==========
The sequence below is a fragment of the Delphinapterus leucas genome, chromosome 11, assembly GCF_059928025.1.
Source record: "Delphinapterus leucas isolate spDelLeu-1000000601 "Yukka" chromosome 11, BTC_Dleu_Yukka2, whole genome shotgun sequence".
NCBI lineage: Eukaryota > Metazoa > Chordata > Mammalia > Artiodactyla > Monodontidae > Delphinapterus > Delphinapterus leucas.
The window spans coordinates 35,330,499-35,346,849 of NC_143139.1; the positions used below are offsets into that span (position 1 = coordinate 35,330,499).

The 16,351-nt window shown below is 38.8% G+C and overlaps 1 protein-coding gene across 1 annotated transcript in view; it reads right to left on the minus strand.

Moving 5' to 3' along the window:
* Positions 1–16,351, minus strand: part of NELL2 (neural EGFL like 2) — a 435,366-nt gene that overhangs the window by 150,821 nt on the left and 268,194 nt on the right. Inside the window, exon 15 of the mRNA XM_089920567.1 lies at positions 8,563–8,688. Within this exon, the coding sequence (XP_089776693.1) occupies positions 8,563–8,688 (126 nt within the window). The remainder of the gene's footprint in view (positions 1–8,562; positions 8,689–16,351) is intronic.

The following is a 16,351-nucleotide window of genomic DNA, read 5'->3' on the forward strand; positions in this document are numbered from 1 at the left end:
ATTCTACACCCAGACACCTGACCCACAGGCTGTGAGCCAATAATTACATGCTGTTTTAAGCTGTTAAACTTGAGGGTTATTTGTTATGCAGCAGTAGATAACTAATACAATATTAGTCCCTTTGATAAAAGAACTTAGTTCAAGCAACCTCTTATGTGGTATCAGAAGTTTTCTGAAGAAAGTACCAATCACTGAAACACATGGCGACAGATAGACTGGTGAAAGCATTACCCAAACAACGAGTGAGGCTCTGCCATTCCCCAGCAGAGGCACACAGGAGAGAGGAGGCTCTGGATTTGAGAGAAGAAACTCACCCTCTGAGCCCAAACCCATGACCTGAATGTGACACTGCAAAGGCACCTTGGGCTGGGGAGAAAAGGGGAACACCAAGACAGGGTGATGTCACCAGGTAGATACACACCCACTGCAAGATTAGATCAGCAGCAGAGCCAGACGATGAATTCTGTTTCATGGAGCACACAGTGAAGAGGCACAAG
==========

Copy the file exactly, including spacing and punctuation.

The sequence below is a fragment of the Delphinapterus leucas genome, chromosome 11, assembly GCF_059928025.1.
Source record: "Delphinapterus leucas isolate spDelLeu-1000000601 "Yukka" chromosome 11, BTC_Dleu_Yukka2, whole genome shotgun sequence".
NCBI lineage: Eukaryota > Metazoa > Chordata > Mammalia > Artiodactyla > Monodontidae > Delphinapterus > Delphinapterus leucas.
The window spans coordinates 35,330,499-35,346,849 of NC_143139.1; the positions used below are offsets into that span (position 1 = coordinate 35,330,499).

The 16,351-nt window shown below is 38.8% G+C and overlaps 1 protein-coding gene across 1 annotated transcript in view; it reads right to left on the minus strand.

Moving 5' to 3' along the window:
* Positions 1–16,351, minus strand: part of NELL2 (neural EGFL like 2) — a 435,366-nt gene that overhangs the window by 150,821 nt on the left and 268,194 nt on the right. Inside the window, exon 15 of the mRNA XM_089920567.1 lies at positions 8,563–8,688. Within this exon, the coding sequence (XP_089776693.1) occupies positions 8,563–8,688 (126 nt within the window). The remainder of the gene's footprint in view (positions 1–8,562; positions 8,689–16,351) is intronic.

The following is a 16,351-nucleotide window of genomic DNA, read 5'->3' on the forward strand; positions in this document are numbered from 1 at the left end:
ATTCTACACCCAGACACCTGACCCACAGGCTGTGAGCCAATAATTACATGCTGTTTTAAGCTGTTAAACTTGAGGGTTATTTGTTATGCAGCAGTAGATAACTAATACAATATTAGTCCCTTTGATAAAAGAACTTAGTTCAAGCAACCTCTTATGTGGTATCAGAAGTTTTCTGAAGAAAGTACCAATCACTGAAACACATGGCGACAGATAGACTGGTGAAAGCATTACCCAAACAACGAGTGAGGCTCTGCCATTCCCCAGCAGAGGCACACAGGAGAGAGGAGGCTCTGGATTTGAGAGAAGAAACTCACCCTCTGAGCCCAAACCCATGACCTGAATGTGACACTGCAAAGGCACCTTGGGCTGGGGAGAAAAGGGGAACACCAAGACAGGGTGATGTCACCAGGTAGATACACACCCACTGCAAGATTAGATCAGCAGCAGAGCCAGACGATGAATTCTGTTTCATGGAGCACACAGTGAAGAGGCACAAG